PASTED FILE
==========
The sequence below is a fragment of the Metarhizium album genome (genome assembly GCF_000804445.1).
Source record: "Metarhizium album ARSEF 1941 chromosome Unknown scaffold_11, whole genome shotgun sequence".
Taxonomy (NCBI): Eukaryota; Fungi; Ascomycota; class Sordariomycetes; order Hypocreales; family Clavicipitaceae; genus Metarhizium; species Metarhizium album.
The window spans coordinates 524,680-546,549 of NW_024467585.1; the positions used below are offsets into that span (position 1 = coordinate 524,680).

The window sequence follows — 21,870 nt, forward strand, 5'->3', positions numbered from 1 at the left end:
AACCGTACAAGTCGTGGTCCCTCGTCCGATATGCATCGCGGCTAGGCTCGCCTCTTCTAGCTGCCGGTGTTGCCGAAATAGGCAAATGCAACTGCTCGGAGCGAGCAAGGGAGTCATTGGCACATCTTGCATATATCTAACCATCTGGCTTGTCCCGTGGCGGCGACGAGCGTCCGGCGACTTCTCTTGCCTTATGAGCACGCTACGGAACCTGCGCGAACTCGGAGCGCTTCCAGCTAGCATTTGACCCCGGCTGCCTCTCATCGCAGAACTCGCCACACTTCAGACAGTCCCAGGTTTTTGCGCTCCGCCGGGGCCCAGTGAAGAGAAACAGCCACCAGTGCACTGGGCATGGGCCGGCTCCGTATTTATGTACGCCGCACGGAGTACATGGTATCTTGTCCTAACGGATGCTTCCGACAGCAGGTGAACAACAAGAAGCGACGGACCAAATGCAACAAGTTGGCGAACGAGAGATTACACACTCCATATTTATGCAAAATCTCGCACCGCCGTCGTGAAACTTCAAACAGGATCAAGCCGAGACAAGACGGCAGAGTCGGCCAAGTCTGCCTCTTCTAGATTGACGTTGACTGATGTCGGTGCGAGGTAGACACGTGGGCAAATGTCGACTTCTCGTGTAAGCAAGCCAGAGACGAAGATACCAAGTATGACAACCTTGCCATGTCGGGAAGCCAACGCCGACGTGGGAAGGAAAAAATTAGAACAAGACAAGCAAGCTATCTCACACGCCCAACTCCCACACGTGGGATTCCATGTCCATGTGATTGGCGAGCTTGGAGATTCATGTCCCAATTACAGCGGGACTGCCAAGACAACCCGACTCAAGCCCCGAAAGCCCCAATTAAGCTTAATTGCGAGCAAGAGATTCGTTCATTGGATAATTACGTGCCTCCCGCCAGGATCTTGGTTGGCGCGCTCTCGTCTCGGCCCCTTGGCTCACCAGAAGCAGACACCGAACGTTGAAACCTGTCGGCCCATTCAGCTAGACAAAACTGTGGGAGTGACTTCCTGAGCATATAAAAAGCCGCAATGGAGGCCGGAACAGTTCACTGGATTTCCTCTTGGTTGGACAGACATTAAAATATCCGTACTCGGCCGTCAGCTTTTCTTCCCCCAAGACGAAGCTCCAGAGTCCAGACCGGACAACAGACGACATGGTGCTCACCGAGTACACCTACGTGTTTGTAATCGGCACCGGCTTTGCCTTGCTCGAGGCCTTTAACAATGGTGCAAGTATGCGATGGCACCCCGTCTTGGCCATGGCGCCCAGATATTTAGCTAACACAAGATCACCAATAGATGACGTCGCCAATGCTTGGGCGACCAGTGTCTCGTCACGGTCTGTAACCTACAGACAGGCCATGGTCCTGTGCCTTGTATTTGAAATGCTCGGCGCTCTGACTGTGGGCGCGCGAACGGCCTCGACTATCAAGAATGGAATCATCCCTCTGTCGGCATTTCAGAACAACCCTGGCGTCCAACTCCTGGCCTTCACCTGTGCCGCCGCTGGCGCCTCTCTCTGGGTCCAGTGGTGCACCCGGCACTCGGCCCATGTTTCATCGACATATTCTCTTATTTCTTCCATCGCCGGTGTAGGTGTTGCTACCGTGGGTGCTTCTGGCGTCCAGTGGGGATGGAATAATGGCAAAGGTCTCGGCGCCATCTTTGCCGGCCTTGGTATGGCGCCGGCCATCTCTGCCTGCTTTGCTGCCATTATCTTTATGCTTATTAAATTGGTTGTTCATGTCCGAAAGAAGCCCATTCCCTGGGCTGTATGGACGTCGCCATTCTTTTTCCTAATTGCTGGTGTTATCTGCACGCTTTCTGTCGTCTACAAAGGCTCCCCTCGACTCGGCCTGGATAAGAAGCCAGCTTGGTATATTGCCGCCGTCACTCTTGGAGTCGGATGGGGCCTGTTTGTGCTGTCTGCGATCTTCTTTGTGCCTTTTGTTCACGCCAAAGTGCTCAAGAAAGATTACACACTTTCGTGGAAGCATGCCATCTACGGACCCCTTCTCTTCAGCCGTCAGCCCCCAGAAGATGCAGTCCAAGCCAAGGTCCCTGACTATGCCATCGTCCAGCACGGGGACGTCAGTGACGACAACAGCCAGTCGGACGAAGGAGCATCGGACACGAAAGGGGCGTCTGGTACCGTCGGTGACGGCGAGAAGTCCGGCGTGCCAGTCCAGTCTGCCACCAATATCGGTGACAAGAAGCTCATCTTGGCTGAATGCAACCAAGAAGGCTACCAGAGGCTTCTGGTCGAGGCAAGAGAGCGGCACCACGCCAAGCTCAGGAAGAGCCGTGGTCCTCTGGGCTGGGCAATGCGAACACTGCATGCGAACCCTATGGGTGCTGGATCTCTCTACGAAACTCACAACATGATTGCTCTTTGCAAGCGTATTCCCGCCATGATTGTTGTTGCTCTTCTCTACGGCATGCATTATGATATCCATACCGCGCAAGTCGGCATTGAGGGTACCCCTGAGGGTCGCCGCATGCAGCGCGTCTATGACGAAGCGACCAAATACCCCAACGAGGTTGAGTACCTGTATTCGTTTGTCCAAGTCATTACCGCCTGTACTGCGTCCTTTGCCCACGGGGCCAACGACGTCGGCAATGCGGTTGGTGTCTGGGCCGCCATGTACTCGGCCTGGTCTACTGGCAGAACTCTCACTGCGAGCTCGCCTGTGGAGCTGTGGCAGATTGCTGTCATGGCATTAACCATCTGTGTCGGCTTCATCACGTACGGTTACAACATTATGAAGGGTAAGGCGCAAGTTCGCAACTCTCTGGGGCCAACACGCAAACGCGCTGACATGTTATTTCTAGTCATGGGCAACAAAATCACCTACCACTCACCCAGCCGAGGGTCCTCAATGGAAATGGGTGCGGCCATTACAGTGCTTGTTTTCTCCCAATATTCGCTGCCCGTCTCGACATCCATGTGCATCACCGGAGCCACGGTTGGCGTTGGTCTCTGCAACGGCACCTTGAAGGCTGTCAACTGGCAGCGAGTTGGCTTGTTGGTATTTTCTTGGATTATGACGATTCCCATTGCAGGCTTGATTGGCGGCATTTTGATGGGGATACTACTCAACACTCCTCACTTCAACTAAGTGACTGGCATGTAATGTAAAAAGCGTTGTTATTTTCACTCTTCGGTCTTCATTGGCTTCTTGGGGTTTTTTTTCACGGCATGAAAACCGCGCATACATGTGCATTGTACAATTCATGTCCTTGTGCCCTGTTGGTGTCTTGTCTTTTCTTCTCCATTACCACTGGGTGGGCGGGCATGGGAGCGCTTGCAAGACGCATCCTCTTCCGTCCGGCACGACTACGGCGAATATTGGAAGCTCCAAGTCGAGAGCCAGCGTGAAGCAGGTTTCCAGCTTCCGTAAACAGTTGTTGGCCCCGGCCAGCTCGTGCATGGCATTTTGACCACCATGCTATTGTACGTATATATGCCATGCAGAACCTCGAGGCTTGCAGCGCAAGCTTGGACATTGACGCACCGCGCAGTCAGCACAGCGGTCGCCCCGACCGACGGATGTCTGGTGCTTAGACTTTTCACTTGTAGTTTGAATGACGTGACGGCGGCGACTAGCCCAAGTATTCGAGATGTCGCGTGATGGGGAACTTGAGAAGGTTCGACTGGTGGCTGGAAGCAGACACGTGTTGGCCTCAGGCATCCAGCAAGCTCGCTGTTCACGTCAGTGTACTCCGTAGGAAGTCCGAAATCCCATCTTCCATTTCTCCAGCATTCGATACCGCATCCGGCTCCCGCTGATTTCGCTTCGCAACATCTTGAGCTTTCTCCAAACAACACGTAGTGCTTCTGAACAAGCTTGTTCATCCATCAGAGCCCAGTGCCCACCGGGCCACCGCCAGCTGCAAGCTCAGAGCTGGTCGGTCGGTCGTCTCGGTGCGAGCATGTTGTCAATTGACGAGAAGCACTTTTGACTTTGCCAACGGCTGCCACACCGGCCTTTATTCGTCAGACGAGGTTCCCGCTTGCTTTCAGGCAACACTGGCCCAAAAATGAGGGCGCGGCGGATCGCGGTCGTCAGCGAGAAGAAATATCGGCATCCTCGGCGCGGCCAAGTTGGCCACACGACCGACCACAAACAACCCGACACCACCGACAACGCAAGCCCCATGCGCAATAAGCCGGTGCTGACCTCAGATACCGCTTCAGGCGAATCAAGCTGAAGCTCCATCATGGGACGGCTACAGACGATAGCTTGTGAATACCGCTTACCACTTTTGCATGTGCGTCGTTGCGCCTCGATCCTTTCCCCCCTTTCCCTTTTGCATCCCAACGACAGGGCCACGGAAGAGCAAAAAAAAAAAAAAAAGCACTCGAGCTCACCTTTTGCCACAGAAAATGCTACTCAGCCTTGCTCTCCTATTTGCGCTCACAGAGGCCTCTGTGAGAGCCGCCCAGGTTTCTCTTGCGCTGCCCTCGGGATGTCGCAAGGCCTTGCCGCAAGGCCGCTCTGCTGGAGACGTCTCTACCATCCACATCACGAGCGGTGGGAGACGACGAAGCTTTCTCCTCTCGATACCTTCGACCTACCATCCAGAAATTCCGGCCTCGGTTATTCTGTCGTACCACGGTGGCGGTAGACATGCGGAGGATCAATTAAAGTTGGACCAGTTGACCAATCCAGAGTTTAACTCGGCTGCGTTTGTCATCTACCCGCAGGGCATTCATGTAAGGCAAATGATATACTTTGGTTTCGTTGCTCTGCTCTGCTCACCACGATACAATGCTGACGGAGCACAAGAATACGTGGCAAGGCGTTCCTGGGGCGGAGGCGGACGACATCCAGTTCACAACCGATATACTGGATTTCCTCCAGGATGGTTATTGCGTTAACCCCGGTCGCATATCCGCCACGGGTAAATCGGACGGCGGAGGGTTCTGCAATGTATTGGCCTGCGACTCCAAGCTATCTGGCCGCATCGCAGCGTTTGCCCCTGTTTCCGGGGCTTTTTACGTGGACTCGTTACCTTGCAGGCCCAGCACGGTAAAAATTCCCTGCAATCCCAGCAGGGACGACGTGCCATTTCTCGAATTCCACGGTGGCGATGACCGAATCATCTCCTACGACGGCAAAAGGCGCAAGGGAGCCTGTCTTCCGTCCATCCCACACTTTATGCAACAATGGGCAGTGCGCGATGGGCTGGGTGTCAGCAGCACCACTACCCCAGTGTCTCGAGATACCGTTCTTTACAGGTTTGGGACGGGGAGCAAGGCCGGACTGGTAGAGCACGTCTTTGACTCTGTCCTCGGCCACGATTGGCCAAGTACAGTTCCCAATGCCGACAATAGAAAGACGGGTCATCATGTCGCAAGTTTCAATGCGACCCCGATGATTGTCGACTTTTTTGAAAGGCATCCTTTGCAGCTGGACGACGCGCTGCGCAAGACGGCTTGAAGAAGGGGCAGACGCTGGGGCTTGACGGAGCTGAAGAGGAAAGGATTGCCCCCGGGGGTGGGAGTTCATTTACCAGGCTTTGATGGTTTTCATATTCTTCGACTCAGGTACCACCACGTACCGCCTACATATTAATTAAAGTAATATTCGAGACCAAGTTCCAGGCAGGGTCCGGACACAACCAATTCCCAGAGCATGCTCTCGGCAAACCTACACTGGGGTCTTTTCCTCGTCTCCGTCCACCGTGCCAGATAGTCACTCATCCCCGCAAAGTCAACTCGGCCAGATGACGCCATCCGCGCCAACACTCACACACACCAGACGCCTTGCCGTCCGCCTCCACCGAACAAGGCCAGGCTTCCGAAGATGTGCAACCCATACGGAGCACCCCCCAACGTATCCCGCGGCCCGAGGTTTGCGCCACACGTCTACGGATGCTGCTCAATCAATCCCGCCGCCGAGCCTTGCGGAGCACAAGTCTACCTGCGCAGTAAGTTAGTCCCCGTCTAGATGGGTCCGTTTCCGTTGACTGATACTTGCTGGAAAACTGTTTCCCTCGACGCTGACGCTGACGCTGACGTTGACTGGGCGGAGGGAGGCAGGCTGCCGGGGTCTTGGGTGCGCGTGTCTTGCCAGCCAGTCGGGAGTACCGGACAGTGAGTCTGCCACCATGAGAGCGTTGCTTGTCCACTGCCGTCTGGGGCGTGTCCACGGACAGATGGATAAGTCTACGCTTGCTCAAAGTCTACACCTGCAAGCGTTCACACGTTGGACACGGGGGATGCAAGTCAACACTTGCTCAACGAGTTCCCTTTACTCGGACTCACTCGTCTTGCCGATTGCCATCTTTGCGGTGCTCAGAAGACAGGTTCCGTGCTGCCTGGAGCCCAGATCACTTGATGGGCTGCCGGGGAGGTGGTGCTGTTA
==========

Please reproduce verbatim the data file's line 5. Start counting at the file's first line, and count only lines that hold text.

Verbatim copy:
The window sequence follows — 21,870 nt, forward strand, 5'->3', positions numbered from 1 at the left end: